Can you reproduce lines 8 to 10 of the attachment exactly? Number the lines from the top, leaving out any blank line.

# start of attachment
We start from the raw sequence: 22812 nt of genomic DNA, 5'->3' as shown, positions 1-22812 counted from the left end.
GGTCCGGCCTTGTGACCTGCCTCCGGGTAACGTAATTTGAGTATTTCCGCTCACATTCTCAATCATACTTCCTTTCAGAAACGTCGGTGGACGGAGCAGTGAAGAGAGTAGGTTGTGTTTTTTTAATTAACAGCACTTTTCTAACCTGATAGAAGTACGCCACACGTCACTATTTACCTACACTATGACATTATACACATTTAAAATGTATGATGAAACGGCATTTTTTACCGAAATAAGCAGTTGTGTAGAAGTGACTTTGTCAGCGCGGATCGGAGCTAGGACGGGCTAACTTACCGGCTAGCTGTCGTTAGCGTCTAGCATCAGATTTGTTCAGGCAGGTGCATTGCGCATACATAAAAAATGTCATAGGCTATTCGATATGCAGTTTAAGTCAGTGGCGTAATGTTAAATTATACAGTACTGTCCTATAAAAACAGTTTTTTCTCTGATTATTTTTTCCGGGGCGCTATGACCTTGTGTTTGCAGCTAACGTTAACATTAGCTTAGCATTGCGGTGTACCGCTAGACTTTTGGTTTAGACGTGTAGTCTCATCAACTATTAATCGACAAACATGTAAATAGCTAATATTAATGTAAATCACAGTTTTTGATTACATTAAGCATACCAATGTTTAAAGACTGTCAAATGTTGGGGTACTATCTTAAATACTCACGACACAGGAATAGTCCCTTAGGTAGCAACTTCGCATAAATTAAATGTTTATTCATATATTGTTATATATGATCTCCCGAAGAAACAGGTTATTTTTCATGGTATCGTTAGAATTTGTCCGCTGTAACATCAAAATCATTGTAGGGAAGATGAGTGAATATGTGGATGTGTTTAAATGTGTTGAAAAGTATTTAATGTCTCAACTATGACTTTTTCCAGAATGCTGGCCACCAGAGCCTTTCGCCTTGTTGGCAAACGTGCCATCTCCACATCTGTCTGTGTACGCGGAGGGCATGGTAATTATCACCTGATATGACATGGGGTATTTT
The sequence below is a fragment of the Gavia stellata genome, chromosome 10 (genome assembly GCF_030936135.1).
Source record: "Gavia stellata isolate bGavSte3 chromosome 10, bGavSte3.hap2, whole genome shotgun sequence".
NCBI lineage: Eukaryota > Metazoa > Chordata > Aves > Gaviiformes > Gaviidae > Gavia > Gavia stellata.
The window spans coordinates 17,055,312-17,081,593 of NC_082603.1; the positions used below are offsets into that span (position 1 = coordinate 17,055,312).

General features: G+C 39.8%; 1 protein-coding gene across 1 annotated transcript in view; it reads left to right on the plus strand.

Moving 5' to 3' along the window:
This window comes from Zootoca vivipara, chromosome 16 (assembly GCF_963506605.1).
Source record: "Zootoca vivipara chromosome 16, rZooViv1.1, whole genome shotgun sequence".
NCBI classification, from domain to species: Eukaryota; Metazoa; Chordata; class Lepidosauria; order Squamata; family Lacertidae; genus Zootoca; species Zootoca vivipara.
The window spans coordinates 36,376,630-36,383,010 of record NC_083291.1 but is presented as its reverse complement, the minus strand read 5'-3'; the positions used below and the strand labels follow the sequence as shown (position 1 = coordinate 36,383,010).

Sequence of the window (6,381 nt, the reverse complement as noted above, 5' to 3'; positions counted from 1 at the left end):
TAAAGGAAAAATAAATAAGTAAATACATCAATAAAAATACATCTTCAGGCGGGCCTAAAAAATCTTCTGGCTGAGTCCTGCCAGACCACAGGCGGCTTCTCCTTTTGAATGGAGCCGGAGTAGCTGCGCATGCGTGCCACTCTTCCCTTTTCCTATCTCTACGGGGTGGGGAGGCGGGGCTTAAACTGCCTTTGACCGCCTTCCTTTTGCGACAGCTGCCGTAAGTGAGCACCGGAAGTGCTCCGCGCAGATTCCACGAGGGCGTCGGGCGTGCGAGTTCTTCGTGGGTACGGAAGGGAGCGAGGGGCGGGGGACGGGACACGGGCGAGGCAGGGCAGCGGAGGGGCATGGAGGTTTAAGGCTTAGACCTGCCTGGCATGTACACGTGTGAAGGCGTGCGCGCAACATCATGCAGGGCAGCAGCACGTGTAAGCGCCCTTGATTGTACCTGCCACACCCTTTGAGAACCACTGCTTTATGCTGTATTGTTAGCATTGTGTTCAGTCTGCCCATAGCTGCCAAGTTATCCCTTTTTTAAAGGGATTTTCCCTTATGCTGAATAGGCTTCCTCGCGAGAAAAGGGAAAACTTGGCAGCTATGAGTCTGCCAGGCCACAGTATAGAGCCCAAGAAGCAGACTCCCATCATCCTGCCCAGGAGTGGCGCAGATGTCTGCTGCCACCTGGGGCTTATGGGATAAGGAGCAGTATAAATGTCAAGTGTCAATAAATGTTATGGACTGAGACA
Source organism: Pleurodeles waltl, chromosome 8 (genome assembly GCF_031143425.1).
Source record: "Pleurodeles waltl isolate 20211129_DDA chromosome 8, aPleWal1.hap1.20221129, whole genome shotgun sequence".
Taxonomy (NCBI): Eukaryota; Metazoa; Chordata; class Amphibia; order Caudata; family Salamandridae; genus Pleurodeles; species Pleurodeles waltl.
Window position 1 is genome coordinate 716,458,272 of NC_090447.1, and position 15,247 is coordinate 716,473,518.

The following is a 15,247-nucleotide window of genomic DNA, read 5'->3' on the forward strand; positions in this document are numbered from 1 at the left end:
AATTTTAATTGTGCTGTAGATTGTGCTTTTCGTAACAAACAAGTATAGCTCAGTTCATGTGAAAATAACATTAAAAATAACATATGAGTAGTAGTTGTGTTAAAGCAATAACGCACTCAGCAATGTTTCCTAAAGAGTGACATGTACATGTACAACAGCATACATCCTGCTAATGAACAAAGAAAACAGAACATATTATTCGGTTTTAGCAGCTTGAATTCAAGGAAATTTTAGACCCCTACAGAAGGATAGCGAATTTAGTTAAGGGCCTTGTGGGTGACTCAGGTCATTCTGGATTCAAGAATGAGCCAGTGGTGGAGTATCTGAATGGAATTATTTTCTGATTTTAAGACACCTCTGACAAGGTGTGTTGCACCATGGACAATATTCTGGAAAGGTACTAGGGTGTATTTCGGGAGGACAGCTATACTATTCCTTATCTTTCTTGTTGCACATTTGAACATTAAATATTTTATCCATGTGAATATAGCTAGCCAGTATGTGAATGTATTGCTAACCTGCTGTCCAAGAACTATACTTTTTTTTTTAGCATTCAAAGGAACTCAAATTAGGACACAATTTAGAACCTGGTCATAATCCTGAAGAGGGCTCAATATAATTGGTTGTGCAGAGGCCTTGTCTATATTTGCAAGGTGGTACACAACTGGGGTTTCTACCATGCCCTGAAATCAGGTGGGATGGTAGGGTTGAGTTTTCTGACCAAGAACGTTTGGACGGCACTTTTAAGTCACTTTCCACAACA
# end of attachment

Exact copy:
Moving 5' to 3' along the window:
This window comes from Zootoca vivipara, chromosome 16 (assembly GCF_963506605.1).
Source record: "Zootoca vivipara chromosome 16, rZooViv1.1, whole genome shotgun sequence".